My publishing career took me from the Washington Post to art directorships at House & Garden, Preservation, Architecture, and Smithsonian magazines; later I rejoined the Washington Post, which I’d sorely missed. I wasn’t getting any younger, though, and I figured that if I were ever going to follow my passion to launch a food business, I’d better get on board soon. I burned up my vacation hours as I immersed myself in a professional baking and cooking education. I enrolled in the Culinary Institute of America (the other CIA) in New York, training in café breads and pastries, and volunteered for the three a.m. bake for the school’s restaurants. I followed Chicago restaurateur Rick Bayless to the CIA’s program in Oaxaca, Mexico, where we cooked regional cuisine in a former convent. I even spent a week taking bread classes at King Arthur Flour’s headquarters in Norwich, Vermont. I learned much more at the prestigious L’Academie de Cuisine, a baking and cooking school just outside of Washington, DC, in classes led by Mark Ramsdell, former assistant to White House pastry chef Roland Mesnier.
In 1997, Dwight and I moved from the top floor apartment of a DC row house to our own home in Arlington County, Virginia, across the Potomac. I had grown tomatoes and peppers on our urban balcony, and was excited that our new house had a yard where I could plant a proper garden. Even though we could see the Washington Monument from our neighborhood, Arlington felt less like a city and more country-like, with a local farmer’s market—and a county fair.
Just as peaches were coming into season, I decided to enter some jam into competition at the Arlington County Fair. Mary Jones, an old friend of ours, had stopped by with a tub of crystallized ginger. I chopped a handful of her ginger; added a little cinnamon, nutmeg, and sugar to the sliced peaches; ladled my boiling jam into sterilized jars; and sealed them up. The results tasted delicious to me—sweet, well-spiced and a little zingy from the ginger—but one never knows how judges will react. I dropped off my entry, crossed my fingers, and headed to the airport for a long-planned visit to California.
Dwight called me a day later with the competition results. “Sit down for this,” he said. “You got an honorable mention.”
I yawned. “Great. A ribbon for the kitchen.”
Then he added, “You also won the theme award. And, well, first place. And, by the way, you were named Grand Champion.” The judges told him it was the crystallized ginger that swayed them. I wrote a story for the Post’s food section about my big inaugural win. After the taste of victory, there was no turning back.
A few years later, we bought a weekend getaway: a small farmhouse on a few acres in the village of Orlean, the heart of Virginia’s Piedmont hunt country one hour west of DC. I planted an orchard of peach, apple, sour cherry, and persimmon trees. Always thinking like an art director, I thought we needed an old truck on the farm, and bought a bright red 1954 Ford F-100 I found online. The seller turned out to be fashion designer Tommy Hilfiger; he’d used the restored truck on his Connecticut farm and had it shipped to me in Virginia.
I began baking breads, pies, and granola on Friday nights out at the farmhouse. The next morning, I would hop into the old red truck and deliver my goods to three rural stores: the Village Green in Orlean, Epicurious Cow in Amissville, and R.H. Ballard in Little Washington. The baking was a hit. People started showing up half an hour before the stores opened, waiting for me to pull up with the truck’s bed full of still-warm goodies, inspiring me to dub my fledging business the Red Truck Bakery. I designed a crude website and offered up my moredurable baked goods for shipping anywhere in the country. How hard could it be?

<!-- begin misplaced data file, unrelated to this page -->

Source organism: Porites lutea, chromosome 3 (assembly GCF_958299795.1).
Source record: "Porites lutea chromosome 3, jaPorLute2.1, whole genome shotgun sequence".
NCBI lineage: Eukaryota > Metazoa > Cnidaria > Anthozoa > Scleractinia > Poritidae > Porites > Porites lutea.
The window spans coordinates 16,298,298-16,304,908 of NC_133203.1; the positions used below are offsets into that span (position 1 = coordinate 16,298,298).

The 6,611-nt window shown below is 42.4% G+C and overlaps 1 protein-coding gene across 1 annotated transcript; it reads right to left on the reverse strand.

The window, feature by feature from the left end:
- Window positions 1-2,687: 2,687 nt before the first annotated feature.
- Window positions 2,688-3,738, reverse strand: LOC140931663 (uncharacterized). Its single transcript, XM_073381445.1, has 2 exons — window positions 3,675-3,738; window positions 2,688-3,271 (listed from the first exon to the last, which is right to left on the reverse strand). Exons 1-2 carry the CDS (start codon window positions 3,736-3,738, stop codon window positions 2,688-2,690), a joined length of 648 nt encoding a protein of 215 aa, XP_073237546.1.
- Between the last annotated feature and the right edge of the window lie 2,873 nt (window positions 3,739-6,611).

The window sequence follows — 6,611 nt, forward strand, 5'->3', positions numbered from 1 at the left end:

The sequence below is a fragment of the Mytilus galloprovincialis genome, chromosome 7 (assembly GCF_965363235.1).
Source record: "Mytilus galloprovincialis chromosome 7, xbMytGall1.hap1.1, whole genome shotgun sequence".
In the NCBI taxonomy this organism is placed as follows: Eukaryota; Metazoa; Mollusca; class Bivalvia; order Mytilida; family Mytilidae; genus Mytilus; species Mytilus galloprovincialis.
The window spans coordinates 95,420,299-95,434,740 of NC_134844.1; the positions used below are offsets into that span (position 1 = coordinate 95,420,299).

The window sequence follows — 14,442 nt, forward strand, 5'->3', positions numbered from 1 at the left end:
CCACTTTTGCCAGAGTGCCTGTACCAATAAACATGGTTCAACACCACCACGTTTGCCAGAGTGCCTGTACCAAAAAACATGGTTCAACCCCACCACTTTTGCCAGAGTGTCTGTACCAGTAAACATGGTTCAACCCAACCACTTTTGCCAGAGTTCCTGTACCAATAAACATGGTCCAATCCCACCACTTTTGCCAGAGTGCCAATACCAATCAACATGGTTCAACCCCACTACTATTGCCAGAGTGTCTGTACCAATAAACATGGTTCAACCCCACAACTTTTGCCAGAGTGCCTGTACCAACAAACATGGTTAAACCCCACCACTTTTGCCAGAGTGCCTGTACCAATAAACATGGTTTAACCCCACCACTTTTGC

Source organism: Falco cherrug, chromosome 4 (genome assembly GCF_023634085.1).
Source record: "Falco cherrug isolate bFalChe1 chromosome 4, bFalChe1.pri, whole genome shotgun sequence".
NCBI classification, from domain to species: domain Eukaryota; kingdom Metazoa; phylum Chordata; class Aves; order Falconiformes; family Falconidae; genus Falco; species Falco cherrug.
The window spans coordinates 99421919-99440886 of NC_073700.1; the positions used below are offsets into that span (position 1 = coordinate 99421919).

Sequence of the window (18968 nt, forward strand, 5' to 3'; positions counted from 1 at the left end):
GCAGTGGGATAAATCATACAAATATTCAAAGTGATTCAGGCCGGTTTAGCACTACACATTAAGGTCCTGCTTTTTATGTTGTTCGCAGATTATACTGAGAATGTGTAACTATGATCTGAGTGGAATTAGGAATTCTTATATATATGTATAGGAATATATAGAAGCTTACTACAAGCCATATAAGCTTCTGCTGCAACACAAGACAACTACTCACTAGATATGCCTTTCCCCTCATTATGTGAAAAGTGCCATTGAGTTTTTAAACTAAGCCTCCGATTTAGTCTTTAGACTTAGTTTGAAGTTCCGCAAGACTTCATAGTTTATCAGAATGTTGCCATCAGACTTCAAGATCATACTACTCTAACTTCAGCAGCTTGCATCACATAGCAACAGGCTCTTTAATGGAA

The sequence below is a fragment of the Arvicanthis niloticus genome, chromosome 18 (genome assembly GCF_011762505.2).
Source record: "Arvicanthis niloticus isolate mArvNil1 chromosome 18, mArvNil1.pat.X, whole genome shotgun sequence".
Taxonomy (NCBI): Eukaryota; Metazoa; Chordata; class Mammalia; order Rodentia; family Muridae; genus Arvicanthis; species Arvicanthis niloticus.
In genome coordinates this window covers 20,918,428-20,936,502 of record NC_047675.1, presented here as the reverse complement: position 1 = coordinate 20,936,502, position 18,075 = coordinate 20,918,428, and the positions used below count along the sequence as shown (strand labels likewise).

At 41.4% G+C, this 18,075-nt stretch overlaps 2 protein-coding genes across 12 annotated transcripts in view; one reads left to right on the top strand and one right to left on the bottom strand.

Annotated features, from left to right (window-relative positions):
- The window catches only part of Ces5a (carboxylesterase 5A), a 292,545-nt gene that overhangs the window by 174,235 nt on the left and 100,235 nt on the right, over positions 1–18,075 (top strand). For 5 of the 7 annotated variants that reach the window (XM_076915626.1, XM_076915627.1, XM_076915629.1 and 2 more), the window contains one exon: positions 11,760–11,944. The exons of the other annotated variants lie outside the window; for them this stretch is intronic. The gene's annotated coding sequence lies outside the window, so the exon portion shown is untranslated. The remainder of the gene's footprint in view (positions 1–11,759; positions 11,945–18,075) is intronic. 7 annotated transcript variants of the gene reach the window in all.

Through a crazy twist of fate, New York Times food writer Marian Burros enjoyed my fruit pies, quiche, and granola at a picnic in nearby Rappahannock County. The Red Truck Bakery led the Times story of Marian’s fifteen favorite national food purveyors in her 2007 Christmas roundup. My website went from twenty-four hits one day to 57,000 the next. Dwight took time off from work to help me pack up homemade baked goods, and the mailman scratched his head when he pulled into our driveway and saw the huge load that was waiting to head out with him.
It was time to open a real bakery. So in 2008, I left publishing behind and began my new life as a baker.
Brian Noyes is the founder of the Red Truck Bakery in Marshall, Virginia, and the author of the Red Truck Bakery Cookbook. Brian trained at the Culinary Institute of America (CIA) in Hyde Park, New York, at King Arthur Baking in Norwich, Vermont, and at L'Academie de Cuisine near Washington, D.C. While he was the art director at The Washington Post and Smithsonian magazines, Brian baked pies and breads on weekends in his Virginia Piedmont farmhouse and sold them out of an old red truck he bought from designer Tommy Hilfiger. The bakery now has two destination locations in historic buildings, ships thousands of baked goods nationwide, and has earned accolades from Oprah Winfrey, Barack Obama, and many national publications. Brian is an advisor to the Jacques Pépin Foundation and a member of the Southern Foodways Alliance and the James Beard Foundation. He has written for The Washington Post, Smithsonian, Preservation, Taste of the South, The Local Palate, and Garden & Gun.